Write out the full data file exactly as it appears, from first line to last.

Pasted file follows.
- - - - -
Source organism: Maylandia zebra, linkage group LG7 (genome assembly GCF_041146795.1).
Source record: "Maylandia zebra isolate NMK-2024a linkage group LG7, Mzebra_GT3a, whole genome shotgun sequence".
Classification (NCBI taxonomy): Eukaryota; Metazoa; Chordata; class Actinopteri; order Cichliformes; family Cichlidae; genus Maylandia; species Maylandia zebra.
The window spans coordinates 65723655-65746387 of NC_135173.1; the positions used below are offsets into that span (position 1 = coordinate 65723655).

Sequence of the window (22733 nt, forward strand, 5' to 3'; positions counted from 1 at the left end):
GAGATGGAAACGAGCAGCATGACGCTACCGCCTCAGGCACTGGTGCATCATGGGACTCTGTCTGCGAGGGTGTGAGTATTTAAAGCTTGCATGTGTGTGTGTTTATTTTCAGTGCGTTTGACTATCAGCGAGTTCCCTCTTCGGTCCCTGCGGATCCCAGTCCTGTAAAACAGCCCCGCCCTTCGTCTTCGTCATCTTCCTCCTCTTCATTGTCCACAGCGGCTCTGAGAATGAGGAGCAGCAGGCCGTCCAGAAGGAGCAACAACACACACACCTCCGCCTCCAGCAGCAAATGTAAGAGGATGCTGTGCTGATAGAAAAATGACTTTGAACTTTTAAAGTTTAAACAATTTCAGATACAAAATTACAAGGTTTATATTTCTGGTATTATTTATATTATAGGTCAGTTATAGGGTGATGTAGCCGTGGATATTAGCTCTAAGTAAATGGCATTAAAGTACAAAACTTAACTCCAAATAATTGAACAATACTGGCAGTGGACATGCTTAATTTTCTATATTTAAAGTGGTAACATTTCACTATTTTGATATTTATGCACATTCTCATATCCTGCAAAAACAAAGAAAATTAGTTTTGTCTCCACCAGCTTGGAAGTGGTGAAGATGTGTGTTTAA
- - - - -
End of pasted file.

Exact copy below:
Source organism: Maylandia zebra, linkage group LG7 (genome assembly GCF_041146795.1).
Source record: "Maylandia zebra isolate NMK-2024a linkage group LG7, Mzebra_GT3a, whole genome shotgun sequence".
Classification (NCBI taxonomy): Eukaryota; Metazoa; Chordata; class Actinopteri; order Cichliformes; family Cichlidae; genus Maylandia; species Maylandia zebra.
The window spans coordinates 65723655-65746387 of NC_135173.1; the positions used below are offsets into that span (position 1 = coordinate 65723655).

Sequence of the window (22733 nt, forward strand, 5' to 3'; positions counted from 1 at the left end):
GAGATGGAAACGAGCAGCATGACGCTACCGCCTCAGGCACTGGTGCATCATGGGACTCTGTCTGCGAGGGTGTGAGTATTTAAAGCTTGCATGTGTGTGTGTTTATTTTCAGTGCGTTTGACTATCAGCGAGTTCCCTCTTCGGTCCCTGCGGATCCCAGTCCTGTAAAACAGCCCCGCCCTTCGTCTTCGTCATCTTCCTCCTCTTCATTGTCCACAGCGGCTCTGAGAATGAGGAGCAGCAGGCCGTCCAGAAGGAGCAACAACACACACACCTCCGCCTCCAGCAGCAAATGTAAGAGGATGCTGTGCTGATAGAAAAATGACTTTGAACTTTTAAAGTTTAAACAATTTCAGATACAAAATTACAAGGTTTATATTTCTGGTATTATTTATATTATAGGTCAGTTATAGGGTGATGTAGCCGTGGATATTAGCTCTAAGTAAATGGCATTAAAGTACAAAACTTAACTCCAAATAATTGAACAATACTGGCAGTGGACATGCTTAATTTTCTATATTTAAAGTGGTAACATTTCACTATTTTGATATTTATGCACATTCTCATATCCTGCAAAAACAAAGAAAATTAGTTTTGTCTCCACCAGCTTGGAAGTGGTGAAGATGTGTGTTTAA